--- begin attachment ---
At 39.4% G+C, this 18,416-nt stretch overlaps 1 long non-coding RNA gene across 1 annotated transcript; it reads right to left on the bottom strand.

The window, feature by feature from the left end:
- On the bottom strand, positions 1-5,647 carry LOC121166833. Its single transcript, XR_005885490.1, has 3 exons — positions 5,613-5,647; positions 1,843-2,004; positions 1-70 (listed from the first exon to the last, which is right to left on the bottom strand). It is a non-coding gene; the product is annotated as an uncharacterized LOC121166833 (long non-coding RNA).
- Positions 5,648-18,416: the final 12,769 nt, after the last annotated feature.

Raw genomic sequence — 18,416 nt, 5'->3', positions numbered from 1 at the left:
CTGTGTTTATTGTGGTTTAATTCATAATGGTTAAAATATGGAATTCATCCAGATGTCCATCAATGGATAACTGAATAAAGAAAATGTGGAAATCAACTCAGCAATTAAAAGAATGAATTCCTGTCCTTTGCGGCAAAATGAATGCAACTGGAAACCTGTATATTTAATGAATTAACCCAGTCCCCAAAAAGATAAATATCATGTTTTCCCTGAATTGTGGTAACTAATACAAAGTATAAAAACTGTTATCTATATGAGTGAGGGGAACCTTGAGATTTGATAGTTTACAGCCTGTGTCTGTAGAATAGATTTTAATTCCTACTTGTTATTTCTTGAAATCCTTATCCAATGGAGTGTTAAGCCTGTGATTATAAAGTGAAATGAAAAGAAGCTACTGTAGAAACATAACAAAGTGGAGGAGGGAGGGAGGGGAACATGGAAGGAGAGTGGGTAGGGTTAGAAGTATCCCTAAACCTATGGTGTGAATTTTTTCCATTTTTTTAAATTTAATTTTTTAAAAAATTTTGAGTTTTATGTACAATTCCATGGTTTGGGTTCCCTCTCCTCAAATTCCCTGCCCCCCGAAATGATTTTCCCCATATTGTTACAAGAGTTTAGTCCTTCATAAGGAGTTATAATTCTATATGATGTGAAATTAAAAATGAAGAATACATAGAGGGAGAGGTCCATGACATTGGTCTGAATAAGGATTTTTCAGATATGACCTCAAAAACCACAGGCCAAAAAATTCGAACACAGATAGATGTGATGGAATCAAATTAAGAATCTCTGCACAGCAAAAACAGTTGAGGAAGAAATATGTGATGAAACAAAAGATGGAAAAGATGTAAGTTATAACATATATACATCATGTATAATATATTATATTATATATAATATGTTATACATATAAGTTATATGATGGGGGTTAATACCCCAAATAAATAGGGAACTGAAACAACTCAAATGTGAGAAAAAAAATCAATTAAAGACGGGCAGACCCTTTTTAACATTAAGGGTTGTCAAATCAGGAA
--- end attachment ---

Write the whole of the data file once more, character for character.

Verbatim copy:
At 39.4% G+C, this 18,416-nt stretch overlaps 1 long non-coding RNA gene across 1 annotated transcript; it reads right to left on the bottom strand.

The window, feature by feature from the left end:
- On the bottom strand, positions 1-5,647 carry LOC121166833. Its single transcript, XR_005885490.1, has 3 exons — positions 5,613-5,647; positions 1,843-2,004; positions 1-70 (listed from the first exon to the last, which is right to left on the bottom strand). It is a non-coding gene; the product is annotated as an uncharacterized LOC121166833 (long non-coding RNA).
- Positions 5,648-18,416: the final 12,769 nt, after the last annotated feature.

Raw genomic sequence — 18,416 nt, 5'->3', positions numbered from 1 at the left:
CTGTGTTTATTGTGGTTTAATTCATAATGGTTAAAATATGGAATTCATCCAGATGTCCATCAATGGATAACTGAATAAAGAAAATGTGGAAATCAACTCAGCAATTAAAAGAATGAATTCCTGTCCTTTGCGGCAAAATGAATGCAACTGGAAACCTGTATATTTAATGAATTAACCCAGTCCCCAAAAAGATAAATATCATGTTTTCCCTGAATTGTGGTAACTAATACAAAGTATAAAAACTGTTATCTATATGAGTGAGGGGAACCTTGAGATTTGATAGTTTACAGCCTGTGTCTGTAGAATAGATTTTAATTCCTACTTGTTATTTCTTGAAATCCTTATCCAATGGAGTGTTAAGCCTGTGATTATAAAGTGAAATGAAAAGAAGCTACTGTAGAAACATAACAAAGTGGAGGAGGGAGGGAGGGGAACATGGAAGGAGAGTGGGTAGGGTTAGAAGTATCCCTAAACCTATGGTGTGAATTTTTTCCATTTTTTTAAATTTAATTTTTTAAAAAATTTTGAGTTTTATGTACAATTCCATGGTTTGGGTTCCCTCTCCTCAAATTCCCTGCCCCCCGAAATGATTTTCCCCATATTGTTACAAGAGTTTAGTCCTTCATAAGGAGTTATAATTCTATATGATGTGAAATTAAAAATGAAGAATACATAGAGGGAGAGGTCCATGACATTGGTCTGAATAAGGATTTTTCAGATATGACCTCAAAAACCACAGGCCAAAAAATTCGAACACAGATAGATGTGATGGAATCAAATTAAGAATCTCTGCACAGCAAAAACAGTTGAGGAAGAAATATGTGATGAAACAAAAGATGGAAAAGATGTAAGTTATAACATATATACATCATGTATAATATATTATATTATATATAATATGTTATACATATAAGTTATATGATGGGGGTTAATACCCCAAATAAATAGGGAACTGAAACAACTCAAATGTGAGAAAAAAAATCAATTAAAGACGGGCAGACCCTTTTTAACATTAAGGGTTGTCAAATCAGGAA